Then following such a session, the client is then run through the process you took them through in great detail to ensure they understand the process and the theory behind it. Then while together, the client can practice and practice until they have been trained to enter hypnosis for themselves.
As such, Â while receptive in a hypnotherapy session with the hypnotist, their competency can be reinforced with positive suggestions to enhance their belief that they are doing it well â€“ which enhances their belief and ability when away from the hypnotist.
Other simple self-hypnosis processes that people can teach are the likes of the Betty Erickson self-hypnosis process… It is known as the Betty Erickson technique as she devised it to take yourself into hypnosis… You can read a step-by-step guide to using this technique here on this website.
For those less adventurous, or not got the depth and breadth of knowledge of the various techiques of self-hypnosis (I offer up many in my book on the subject)… Then using progressive relaxation to induce a receptive state and then perhaps teaching a basic deepening technique (i.e. moving down stairs) which could also lead to going to a â€˜special placeâ€™ using the imagination. It has been demonstrated that simply spending time in a state of relaxation and self-hypnosis is beneficial therapeutically for a wide range of presenting issues in hypnotherapy.
I believe that teaching self-hypnosis should be done whenever considered suitable to enhance the process of hypnotherapy, which is surely what you want with virtually every client, no?
For those interested in learning self-hypnosis and those wanting to discover methods of how to teach others to use self-hypnosis… Have a look at the set of new dates I have for my one day self-hypnosis seminars being run across the UK over the next year… You’ll be pleased you did, and they are very inexpensive.
Ok, that is me done blogging for the week… Big night tonight… Come on England!!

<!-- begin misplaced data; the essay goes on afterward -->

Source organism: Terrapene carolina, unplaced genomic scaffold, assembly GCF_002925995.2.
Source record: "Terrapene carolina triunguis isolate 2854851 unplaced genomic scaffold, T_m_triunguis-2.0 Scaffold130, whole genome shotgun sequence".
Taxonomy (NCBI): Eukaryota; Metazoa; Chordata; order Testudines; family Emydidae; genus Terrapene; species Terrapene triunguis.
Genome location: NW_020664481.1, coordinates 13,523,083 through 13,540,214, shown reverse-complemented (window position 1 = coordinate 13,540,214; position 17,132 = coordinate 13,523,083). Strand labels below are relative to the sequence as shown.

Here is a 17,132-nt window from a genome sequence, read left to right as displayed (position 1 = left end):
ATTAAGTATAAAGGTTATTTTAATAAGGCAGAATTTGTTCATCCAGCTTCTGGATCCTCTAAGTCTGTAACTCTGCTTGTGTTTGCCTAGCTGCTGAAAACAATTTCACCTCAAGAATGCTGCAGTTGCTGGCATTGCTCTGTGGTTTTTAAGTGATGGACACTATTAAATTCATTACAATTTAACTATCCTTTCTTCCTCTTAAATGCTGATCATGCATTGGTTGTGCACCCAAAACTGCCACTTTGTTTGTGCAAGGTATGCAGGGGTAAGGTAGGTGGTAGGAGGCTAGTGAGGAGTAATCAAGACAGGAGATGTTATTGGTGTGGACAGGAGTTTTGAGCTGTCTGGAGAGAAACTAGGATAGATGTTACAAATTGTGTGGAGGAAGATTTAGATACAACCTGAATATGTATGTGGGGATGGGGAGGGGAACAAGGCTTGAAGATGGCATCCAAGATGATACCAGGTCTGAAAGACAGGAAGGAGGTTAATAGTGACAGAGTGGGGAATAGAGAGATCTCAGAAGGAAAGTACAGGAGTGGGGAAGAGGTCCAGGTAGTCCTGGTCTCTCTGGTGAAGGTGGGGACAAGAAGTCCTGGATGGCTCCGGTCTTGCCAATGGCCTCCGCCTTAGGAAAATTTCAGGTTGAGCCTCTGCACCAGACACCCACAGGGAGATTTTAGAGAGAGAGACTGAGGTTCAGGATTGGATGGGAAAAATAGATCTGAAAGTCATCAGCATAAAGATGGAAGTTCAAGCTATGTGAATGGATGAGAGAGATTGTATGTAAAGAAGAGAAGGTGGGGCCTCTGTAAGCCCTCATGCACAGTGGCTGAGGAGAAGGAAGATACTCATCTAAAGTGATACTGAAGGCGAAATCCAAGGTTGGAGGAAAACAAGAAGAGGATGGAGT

You’ll hear from me again on Monday.
Absolutely! When I trained many years ago, we were in and out of trance so often the self hypnosis tuition really worked well and has been a continuing resource for my self care. How strange to think there are hypnotherapists who do not spend much time in trance…or maybe too much time in the ‘wrong’ trance 🙂 It’s like nlp, hypnosis and coaching have changed my life and continue to do so, I love being in the ‘client’ position. It would be like being a chef and never eating, not to be!
Thanks for that Richard, I like the chef analogy. Spot on.
Well, technically, a chef who didn’t eat would end up a dead chef but I do get the point.
My i-pod is jam packed with hypnosis recordings (some by your good self, Adam) and I’ve got loads of cds I use on a regular basis. I spend a lot of time in hypnosis. Well, in one form of hypnosis anyway. One kind of trance.
As a trainee therapist, I do think it odd that not a lot of people teach self hypnosis to their clients. We are healers but we are not the guardians of the healing knowledge. If a client can use something to help themselves then surely it is the responsibility of a therapist to show them how to do that on an independent basis?
We were taught The Betty Erickson Technique on our psychotherapy course. I used it in a bar one night when I was sat at a table on my own waiting for some friends. And I’m not kidding, a whole load of people kept coming over to me. They’d got the long way around to get to the bar and come up to my table for no reason.
One of the great things about the Richard Bandler seminar I went to was that he showed us some techniques we could use in our own lives.
There is something very odd about therapists who don’t spend time in hypnosis and don’t teach such techniques to their clients.
Thanks for that Marty, I hear you… I have actually had many, many emails from people stating similar sentiments to those you are sharing here, so I think there are plenty of us out there… 🙂